Traditionally integrations have often been created and looked after by a centralized team, but in reality they often serve a particular part of the business. Why then couldn’t that sub-domain of the business actually own their integrations? They run in discrete containers, and can safely be deployed without affecting other teams. They have their own unique pipelines for build, testing and deployment. Through fine grained security on who can update the code and configuration in source control, we could easily enable the sub-domains within the business to own and maintain their own integrations. They could perform their own changes to integrations, decide when to deploy them, amend the performance and availability policies, and so on.

Clearly not all parts of the business will have the desire to take ownership of their integrations. In some cases that may be down to the skillset required. However, when adopting the cloud native approach to integration we have discussed, if a department has other applications running on a container platform, then running cloud native designed integrations on that same platform will look and feel very similar. This would at least enable those teams to have more visibility and operational control over the integrations that matter to them.

Explore whether the local departments have the skills to build and maintain their own integrations?

Integration tooling has in the past had a reputation for being particularly complex. There’s no getting away from the fact that designing and building integrations does have a significant level of specialism and subtlety. However, tools to build integrations have become simpler to use, whilst the number of protocols and data formats typically used by disparate systems has somewhat standardized, and the intelligence of the connectors to common applications has improved. This means that building integrations has actually become easier than before. Is that simplification enough that local departments could take on some of the building of integrations themselves too?

There will always be a set of complex and/or business critical integrations that require deep technical skills from a more centralized team, and built to higher level of quality and governance. It’s likely these will continue to be built, maintained, and even run by a central team — even if they are deployed as discrete fine-grained components. However, since these integrations are inevitably more expensive to create and run, they will only be able to satisfy integration requirements with a high cost/benefit ratio. Furthermore, as the number of applications requiring integration is constantly increasing, the central team has historically become a bottleneck.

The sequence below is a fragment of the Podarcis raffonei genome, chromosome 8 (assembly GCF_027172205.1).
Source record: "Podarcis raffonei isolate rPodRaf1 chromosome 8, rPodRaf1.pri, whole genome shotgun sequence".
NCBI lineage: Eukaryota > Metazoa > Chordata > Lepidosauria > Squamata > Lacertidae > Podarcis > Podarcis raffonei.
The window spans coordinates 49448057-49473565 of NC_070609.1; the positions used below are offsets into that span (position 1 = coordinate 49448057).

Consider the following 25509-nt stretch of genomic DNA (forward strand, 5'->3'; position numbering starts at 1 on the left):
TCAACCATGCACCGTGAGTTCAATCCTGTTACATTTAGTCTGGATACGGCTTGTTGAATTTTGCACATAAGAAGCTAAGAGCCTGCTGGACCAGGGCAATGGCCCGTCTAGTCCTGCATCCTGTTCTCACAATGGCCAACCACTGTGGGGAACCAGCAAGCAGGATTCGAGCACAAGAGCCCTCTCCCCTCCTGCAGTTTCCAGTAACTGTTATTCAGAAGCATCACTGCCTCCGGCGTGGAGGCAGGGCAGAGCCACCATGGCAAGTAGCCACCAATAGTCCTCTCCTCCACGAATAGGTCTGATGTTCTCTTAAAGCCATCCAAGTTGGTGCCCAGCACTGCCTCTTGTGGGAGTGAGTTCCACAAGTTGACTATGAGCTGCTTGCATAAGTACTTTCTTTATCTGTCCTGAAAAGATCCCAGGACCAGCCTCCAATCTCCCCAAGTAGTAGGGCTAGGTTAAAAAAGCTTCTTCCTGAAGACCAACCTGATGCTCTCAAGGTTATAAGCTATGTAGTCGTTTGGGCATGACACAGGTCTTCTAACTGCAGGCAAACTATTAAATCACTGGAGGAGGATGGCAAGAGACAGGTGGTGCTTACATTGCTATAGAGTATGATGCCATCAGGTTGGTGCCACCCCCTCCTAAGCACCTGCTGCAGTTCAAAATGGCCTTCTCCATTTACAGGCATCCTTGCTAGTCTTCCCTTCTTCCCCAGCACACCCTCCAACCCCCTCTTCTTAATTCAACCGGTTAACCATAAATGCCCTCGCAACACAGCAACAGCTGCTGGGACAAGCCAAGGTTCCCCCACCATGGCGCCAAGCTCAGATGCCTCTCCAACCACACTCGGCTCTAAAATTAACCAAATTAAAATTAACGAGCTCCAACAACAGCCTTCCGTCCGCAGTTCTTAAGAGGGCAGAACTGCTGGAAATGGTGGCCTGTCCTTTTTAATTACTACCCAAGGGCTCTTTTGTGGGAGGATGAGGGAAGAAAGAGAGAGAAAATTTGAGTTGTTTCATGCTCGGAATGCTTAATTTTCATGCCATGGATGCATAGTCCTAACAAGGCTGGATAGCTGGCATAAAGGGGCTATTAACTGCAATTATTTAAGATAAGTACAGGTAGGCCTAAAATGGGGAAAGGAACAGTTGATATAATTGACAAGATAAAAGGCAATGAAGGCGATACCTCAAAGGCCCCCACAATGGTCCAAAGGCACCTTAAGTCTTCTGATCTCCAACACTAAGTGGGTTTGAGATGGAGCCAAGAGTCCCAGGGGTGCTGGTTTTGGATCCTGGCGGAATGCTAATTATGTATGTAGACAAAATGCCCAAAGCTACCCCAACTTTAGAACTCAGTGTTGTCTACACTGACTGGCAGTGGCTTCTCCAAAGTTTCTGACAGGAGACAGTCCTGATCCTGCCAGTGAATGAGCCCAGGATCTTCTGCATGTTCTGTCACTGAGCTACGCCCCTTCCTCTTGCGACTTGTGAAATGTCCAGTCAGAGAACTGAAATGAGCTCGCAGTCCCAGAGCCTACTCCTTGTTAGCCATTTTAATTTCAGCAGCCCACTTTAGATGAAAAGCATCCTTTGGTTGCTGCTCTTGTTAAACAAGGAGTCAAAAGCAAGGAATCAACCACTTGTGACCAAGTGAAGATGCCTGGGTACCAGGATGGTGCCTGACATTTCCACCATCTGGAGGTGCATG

A graph beginning with complex and costly integrations, gradually feeding down to a tail of cheaper, simpler integrations
The increasingly long tail of integrations

A fine-grained deployment model enables a subset of integrations to be built independently by departments’ local IT teams. As a result, it may gradually become financially viable to implement more of the “long tail” of transitory and/or departmental integrations that are more dependent on business domain expertise than they are technical prowess. The reduced time spent in requirements analysis should bring down the costs, allowing a boarder ranging of integrations to be tackled. It’s also likely that these integrations had lower availability and performance requirements, which again plays into the hands of fine-grained deployment. There is now a good array of “low code” tooling available, that might enable less technical users, although the type of use cases that can be tackled this way need to be carefully restricted.

Potential benefits are high, but don’t underestimate the level of fundamental change to processes, technologies and skillsets

If done in a measured way, deployment using fine-grained components combined with other aspects of the cloud native approach enables the unlocking of many benefits. It allows us to think very differently about how we satisfy requirements around availability, performance, paths to production, security and more. In turn, this enables us to reduce our resource and software license footprint, and improve overall agility in relation to creation, deployment and operation of integrations.

However, no enterprises will be able to easily cope with a move from one-size-fits-all to a proliferation of unique approaches to deployment whilst simultaneously decentralizing down into local IT departments. This is true for the move to a cloud native approach in general, not just for integration. The resulting fine-grained landscape is going to have many more moving parts. Full automation of CICD pipelines that embed the necessary governance is going to be critical. It’s also worth noting that whilst the target is to use standardized skills to deploy and administer and operate all runtimes (containers/Kubernetes etc.), these skills are currently new to the market, and are unlikely to be present in your established workforce.

To take advantage of agile integration, it is therefore wise to start small, exploring with just a few integrations in the new platform, maturing pipelines and familiarizing with the cloud native approach, preferably in hand with the adoption of cloud native principles across the enterprise, beyond integration alone. Of course, almost by definition, fine-grained integration is well suited to this iterative approach.

Further reading


Specifically for their help in input and review on this piece I’d like to thank Callum Jackson and Claudio Tagliabue. However, on a broader note, it would be impossible to list all the people who have brought agile integration approach to life. A glance at the authors and contributors to the Redbook mentioned above will give you some idea. In there you will find everything from architects to technical specialists in the field, people in the labs working on products, and of course customers on the sharp end, implementing it in production. Sincere thanks for all their input as we continue to mature these ideas.



Kim Clark

Integration focused architect. Writes and presents regularly on integration architecture and design topics.